December Housing Starts and Permits, January Philadelphia Fed Manufacturing Survey and Weekly Jobless Claims

KEY DATA: Starts: -8.2%; 1-Family: -11.8%; Permits: -0.1%; 1-Family: +1.8%/ Phila. Fed (Manufacturing): -5.7 points/ Claims: -41,000

IN A NUTSHELL: “It has been a tough winter and the weather may have been a major factor in the construction slowdown.”

WHAT IT MEANS: I am already tired of winter and it is still the middle of January. Ugh! But there are only 27 days until the Phillies start spring training, so there is something to look forward to – my annual father/son trip to Clearwater. Builders across the nation had trouble coping with the weather in December. Housing starts plummeted, led by a double-digit drop in single-family construction. Every region posted a fall off in building activity. But the decline is likely to be temporary, as permits were largely flat and they increased for the key single-family segment. Over the last three months of 2017, permit requests ran over 4% higher than starts, so there is a lot of potential activity in the pipeline. If we ever get some good weather, those permits will be used.

While the economy seems to be accelerating, manufacturing activity is not gaining a lot of traction. Yesterday we saw that manufacturing production rose minimally in December. Today, the Philadelphia Fed’s survey of manufacturers indicated that there was not pick up in the first half of January. Activity was still decent, but the trend has been down, not up in the Middle Atlantic region. The details also supported the headline number. New orders expanded much less quickly, inventories built and order books thinned. Optimism about the future was also down. The only good elements of the report were the labor market numbers. Hiring held up and the workweek expanded. Employment expectations also remained solid.

Last week I said the jobless claims data were surprisingly soft and we needed to watch them. Well, never mind. New claims for unemployment insurance fell to one of their lowest levels ever. These data are seasonally adjusted on a weekly basis and that is really impossible to do. What we are probably just seeing is volatility due to weather and other factors that the adjustment factors are not built to account for. The labor market is tight and that is all that needs to be said.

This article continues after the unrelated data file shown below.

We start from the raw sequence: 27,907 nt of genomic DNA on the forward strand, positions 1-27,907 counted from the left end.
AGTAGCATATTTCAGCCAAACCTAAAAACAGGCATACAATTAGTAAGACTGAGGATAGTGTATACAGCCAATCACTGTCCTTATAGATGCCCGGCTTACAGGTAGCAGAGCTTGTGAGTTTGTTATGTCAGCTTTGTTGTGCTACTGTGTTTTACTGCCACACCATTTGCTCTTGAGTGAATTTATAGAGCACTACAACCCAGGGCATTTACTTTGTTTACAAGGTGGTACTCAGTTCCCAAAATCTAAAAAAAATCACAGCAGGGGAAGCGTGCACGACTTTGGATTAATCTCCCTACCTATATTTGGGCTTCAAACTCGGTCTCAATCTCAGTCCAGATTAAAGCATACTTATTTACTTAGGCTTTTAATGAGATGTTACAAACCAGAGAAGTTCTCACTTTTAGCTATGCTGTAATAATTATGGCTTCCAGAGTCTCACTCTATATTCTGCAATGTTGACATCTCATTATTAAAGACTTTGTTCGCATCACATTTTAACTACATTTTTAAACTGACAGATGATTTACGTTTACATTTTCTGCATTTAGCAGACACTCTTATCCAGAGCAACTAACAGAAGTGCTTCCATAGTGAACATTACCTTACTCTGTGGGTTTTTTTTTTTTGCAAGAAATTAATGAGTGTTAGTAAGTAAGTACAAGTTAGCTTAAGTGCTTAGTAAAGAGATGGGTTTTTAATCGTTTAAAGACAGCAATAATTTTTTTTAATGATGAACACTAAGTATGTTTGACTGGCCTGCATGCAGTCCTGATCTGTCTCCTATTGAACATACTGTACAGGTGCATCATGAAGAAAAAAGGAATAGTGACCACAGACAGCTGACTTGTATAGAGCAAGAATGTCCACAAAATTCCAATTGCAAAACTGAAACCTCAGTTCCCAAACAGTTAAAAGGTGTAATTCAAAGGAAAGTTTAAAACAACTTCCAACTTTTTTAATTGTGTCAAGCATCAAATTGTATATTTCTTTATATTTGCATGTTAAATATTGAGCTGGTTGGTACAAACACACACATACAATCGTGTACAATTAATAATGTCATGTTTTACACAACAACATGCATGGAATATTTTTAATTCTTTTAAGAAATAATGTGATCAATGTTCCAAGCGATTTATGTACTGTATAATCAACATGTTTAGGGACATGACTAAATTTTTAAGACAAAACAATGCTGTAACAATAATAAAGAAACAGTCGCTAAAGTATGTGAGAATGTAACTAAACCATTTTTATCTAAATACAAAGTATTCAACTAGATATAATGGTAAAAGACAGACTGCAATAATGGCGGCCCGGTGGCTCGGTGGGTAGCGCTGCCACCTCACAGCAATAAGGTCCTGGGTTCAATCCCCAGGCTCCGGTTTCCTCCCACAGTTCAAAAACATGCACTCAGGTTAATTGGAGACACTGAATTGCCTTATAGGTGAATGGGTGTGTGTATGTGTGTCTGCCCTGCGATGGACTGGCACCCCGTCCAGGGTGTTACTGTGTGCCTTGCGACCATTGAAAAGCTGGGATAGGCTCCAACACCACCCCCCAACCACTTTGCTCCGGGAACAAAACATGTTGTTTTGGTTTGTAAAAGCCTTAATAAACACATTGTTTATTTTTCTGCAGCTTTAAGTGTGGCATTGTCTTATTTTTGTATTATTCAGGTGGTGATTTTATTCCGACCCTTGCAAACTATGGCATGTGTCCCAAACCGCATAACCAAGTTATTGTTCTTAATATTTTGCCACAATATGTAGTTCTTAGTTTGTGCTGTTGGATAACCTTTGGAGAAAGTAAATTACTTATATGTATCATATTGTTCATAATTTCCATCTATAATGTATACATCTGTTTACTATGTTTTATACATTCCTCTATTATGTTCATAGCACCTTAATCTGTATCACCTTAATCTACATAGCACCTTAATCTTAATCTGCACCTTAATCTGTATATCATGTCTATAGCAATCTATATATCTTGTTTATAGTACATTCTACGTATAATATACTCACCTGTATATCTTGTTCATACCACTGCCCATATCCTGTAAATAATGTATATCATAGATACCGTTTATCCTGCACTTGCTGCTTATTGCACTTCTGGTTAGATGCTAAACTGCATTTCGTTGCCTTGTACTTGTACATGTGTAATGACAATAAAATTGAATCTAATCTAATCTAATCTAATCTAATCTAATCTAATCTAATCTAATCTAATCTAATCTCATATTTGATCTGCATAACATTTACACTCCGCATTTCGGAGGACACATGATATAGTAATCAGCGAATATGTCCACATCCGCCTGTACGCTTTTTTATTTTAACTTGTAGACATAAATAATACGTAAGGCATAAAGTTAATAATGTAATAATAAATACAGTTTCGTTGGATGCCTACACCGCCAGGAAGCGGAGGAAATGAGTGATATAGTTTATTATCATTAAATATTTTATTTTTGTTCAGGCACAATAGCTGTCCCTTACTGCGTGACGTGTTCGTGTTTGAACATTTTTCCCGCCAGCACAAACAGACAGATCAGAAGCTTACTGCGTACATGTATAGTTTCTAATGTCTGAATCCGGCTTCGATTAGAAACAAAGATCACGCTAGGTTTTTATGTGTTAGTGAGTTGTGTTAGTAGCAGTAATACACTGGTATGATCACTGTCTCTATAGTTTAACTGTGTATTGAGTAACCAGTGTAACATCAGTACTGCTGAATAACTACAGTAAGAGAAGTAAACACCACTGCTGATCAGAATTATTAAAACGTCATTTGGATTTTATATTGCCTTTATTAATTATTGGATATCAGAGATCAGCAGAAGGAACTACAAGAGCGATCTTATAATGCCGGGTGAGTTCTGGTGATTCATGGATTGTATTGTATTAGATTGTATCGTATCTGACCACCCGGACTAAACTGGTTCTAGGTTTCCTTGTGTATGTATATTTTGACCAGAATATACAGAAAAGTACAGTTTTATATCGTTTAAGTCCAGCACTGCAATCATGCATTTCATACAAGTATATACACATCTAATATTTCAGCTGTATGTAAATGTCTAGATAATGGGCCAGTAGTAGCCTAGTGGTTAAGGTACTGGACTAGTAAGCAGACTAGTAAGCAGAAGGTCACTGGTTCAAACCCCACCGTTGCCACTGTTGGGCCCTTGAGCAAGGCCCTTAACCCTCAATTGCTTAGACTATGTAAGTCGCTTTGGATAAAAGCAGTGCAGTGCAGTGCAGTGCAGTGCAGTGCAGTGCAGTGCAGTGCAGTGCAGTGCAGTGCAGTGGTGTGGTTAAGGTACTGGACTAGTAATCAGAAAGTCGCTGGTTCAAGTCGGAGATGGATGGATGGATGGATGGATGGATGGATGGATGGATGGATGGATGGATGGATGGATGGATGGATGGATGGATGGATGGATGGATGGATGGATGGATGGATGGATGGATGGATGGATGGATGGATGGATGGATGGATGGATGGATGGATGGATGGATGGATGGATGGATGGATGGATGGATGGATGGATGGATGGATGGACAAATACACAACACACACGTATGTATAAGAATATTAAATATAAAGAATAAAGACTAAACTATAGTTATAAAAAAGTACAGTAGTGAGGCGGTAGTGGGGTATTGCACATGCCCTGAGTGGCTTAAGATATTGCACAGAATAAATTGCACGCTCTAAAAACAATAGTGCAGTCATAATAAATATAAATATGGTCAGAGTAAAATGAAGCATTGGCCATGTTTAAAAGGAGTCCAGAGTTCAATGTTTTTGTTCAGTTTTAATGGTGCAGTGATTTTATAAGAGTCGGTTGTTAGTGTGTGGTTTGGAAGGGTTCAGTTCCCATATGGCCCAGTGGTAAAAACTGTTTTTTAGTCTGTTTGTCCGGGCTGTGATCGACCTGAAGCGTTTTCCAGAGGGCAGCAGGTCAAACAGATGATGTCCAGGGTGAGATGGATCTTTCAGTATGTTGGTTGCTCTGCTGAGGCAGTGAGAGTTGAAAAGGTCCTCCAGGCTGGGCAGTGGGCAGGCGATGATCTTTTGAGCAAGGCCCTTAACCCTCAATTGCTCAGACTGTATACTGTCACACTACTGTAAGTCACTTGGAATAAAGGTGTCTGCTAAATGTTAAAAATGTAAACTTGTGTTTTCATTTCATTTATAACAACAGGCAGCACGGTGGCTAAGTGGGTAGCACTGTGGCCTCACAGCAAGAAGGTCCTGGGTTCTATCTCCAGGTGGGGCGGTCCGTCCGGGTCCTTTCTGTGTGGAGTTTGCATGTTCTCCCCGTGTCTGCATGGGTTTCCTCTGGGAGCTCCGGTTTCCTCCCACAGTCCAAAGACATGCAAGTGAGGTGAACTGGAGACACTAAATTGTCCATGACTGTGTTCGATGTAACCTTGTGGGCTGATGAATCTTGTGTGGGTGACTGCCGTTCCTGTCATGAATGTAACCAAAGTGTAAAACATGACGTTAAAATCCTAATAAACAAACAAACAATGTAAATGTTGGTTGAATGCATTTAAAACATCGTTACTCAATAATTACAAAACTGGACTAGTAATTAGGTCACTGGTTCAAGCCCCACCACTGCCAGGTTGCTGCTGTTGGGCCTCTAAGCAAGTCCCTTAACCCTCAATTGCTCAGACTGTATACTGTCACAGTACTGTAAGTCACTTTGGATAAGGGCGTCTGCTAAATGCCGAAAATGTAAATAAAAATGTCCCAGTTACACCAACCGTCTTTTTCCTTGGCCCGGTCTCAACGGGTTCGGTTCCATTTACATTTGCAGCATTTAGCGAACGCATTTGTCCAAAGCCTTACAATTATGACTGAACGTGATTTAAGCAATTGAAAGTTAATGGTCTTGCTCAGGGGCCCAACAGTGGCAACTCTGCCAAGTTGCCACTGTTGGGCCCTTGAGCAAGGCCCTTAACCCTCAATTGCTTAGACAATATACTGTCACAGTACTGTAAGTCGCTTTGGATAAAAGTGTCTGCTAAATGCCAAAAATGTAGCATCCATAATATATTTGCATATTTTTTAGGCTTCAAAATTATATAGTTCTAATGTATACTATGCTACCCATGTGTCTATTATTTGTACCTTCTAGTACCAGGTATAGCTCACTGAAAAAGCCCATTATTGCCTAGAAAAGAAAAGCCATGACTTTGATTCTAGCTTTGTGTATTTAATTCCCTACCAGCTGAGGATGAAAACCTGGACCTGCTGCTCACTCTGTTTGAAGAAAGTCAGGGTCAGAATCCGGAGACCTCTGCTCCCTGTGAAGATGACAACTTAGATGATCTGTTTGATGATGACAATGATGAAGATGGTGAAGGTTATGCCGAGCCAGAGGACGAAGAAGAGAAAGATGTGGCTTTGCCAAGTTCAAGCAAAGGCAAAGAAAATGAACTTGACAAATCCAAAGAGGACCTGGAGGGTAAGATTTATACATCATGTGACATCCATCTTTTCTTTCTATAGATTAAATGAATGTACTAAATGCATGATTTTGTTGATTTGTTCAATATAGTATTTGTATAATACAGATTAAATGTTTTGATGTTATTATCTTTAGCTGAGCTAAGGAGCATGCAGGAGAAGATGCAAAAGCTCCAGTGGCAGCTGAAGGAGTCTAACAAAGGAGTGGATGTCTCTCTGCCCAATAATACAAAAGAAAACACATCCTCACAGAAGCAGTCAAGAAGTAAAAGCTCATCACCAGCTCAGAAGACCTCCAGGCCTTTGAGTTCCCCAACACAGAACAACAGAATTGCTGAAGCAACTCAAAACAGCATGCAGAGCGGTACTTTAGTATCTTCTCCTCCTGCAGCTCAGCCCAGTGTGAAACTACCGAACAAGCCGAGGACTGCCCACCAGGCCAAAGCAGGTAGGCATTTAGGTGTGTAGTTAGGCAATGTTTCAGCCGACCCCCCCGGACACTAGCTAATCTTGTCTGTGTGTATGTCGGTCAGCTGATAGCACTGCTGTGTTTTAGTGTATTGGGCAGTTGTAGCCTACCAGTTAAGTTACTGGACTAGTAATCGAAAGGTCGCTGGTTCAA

MARKETS AND FED POLICY IMPLICATIONS: In 2005, I was in Phoenix for a presentation to a venture capital company on the real estate market. I read in the Phoenix newspaper that housing prices in the region had risen over 20% over the year and that realtors believed that prices could increase that much or more over the next year. It was at that point that I started writing about housing bubbles. I admit, I had no idea how bad things would get, but that experience was something I have not forgotten. Consider the current environment. Stock indices were up 20% to 25% last year and have surged to start off this year. The Dow is up over 30% in a little over a year and has already jumped about 5.5% in just the first two weeks of this year. The S&P 500 has surged nearly 5% so far this year. And what are people saying? There is no reason to think that we cannot get another 20% plus increase this year. Sound familiar? Are there bubbles in the equity markets? In the immortal words of Alan Greenspan, “… it was very difficult to definitively identify a bubble until after the fact — that is, when it’s bursting confirmed its existence.” Apparently, we will have to wait until this bubble bursts, if it does, to confirm we are in an equity bubble. And along those lines, it is worthwhile to repeat a quote attributed to George Santayana: “Those who cannot remember the past are condemned to repeat it”. Just something to think about.